The jockey’s compensation poses a problem for the rider’s liability in the Freddy Tylicki case
The body which represents professional jockeys in Ireland is unable to obtain compensation insurance for its members and believes this could present a fundamental problem for racing.
The issue of riders’ compensation insurance has come to the fore following the Â£ 6million High Court case in England brought by jockey Freddy Tylicki against his former colleague Graham Gibbons.
Tylicki was left paralyzed in a fall at Kempton in October 2016 and claimed that there had been a “violation of the standard of care” between the competing jockeys, which resulted in his mount colliding with a horse ridden by Gibbons.
Gibbons’ defense rejected this and said a ruling against him could “open the floodgates” for similar claims in the future.
A verdict is expected before Christmas.
The Professional Jockeys Association (PJA) in Great Britain has compensation coverage for its members, but its equivalent in Ireland, the Irish Jockeys Association (IJA), does not.
Former champion jockey Ruby Walsh recently predicted that every runner here will have to take cover if Tylicki succeeds.
On Tuesday, IJA Secretary Andrew Coonan backed Walsh’s concerns and said he believed racing authorities on both sides of the Irish Sea had failed to understand the importance of the case, whatever the outcome.
“I think the Tylicki case will raise a lot of questions for consideration, including the fact that in any stewardship decision where a rider is deemed to have ridden recklessly for example, can that in itself potentially give rise to a claim from another rider or owner or trainer of a horse that has suffered interference or injury?
“And that for me is a very broad implication to that and which in my opinion has probably not been fully addressed or assessed by the governing bodies of this jurisdiction or the UK,” he commented.
âIn the past we have had cases where runners have sued racetracks for injuries they sustained and were able to overcome them.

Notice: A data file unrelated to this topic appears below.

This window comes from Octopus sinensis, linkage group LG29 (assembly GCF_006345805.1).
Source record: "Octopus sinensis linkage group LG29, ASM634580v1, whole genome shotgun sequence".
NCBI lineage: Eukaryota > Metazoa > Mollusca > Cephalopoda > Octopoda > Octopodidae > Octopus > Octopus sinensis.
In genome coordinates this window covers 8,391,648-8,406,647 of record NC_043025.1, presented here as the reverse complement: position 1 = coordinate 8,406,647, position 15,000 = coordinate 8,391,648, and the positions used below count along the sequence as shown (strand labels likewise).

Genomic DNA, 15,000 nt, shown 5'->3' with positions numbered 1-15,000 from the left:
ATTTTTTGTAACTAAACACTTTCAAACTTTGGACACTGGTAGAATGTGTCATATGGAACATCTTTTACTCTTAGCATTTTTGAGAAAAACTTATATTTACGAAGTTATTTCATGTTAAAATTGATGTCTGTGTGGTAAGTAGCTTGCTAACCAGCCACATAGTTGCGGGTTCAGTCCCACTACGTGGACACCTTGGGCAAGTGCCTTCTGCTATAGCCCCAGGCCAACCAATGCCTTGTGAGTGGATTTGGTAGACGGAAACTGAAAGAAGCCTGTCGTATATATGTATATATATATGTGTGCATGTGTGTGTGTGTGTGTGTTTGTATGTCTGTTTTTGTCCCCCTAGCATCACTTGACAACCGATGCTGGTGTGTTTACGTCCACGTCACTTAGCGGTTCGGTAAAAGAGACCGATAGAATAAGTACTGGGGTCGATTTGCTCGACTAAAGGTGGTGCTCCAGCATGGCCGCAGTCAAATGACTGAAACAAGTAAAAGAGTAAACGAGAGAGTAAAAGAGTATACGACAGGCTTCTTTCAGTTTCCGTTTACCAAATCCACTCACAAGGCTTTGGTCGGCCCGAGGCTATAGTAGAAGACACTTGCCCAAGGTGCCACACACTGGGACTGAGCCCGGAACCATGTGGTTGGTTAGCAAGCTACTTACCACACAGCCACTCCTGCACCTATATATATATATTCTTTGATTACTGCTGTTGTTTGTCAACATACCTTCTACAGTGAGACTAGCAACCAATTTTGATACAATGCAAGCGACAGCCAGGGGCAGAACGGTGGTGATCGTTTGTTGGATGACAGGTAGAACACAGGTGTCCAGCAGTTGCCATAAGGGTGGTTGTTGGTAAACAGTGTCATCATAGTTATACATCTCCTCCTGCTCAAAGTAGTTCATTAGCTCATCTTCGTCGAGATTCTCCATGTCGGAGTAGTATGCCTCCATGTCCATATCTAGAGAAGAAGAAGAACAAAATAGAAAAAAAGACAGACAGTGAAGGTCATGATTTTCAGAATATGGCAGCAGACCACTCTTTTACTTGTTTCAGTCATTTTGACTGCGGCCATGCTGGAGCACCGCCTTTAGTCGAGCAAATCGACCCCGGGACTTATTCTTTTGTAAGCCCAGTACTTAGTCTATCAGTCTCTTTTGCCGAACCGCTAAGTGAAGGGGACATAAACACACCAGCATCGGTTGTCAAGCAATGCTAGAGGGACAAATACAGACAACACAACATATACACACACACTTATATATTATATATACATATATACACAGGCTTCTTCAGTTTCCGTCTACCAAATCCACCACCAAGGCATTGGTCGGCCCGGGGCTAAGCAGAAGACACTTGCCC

âWe now have a very real situation where a runner is suing another runner for very serious injuries he suffered. If this case succeeds, and even if it does not succeed, that still does not prevent that at some point, a court may very well decide that a rider is responsible, âadded Coonan.
Coonan, a lawyer and former amateur jockey, said the IJA has repeatedly requested insurance compensation similar to the PJA, but was unable to obtain it.
âI always looked at this with my lawyer hat on and felt there was a need to put professional liability insurance coverage in place for runners. The difficulty in obtaining this indemnity coverage is now considerable and any claim makes it more expensive of course, âhe said.
âWe checked with many insurance companies for this. Through our British colleagues (PJA), we even tried to use the same broker as them and we were not able to get insurance coverage, âhe added.
Coonan said the Jockeys Association has been trying to sort out the issue since a case taken in Britain 20 years ago by former jockey Peter Caldwell.
He was injured in a fall at Hexham in 1994 and filed a lawsuit against Adrian Maguire and Mick Fitzgerald.
The judge in that case ruled in favor of the defendants and ruled that the incident “reflected the stroke and attack of serious horse racing. . . in theory avoidable, but in practice something that will happen from time to time no matter how careful the level of driving is.
Whatever the outcome of the Tylicki case, Coonan believes it will highlight the indemnity coverage risk for insurance companies versus runners.
âIt’s not that this case raises problems. There have always been problems. It’s just that this case has brought them to light, âhe said.
Wednesday’s racing action in Ireland takes place in all weather at Dundalk where Tony Martin can land the first contender with Nibiru.
Team Martin appear to be in good shape recently, winning with the well-supported Gain De Cause over hurdles at Punchestown on Sunday.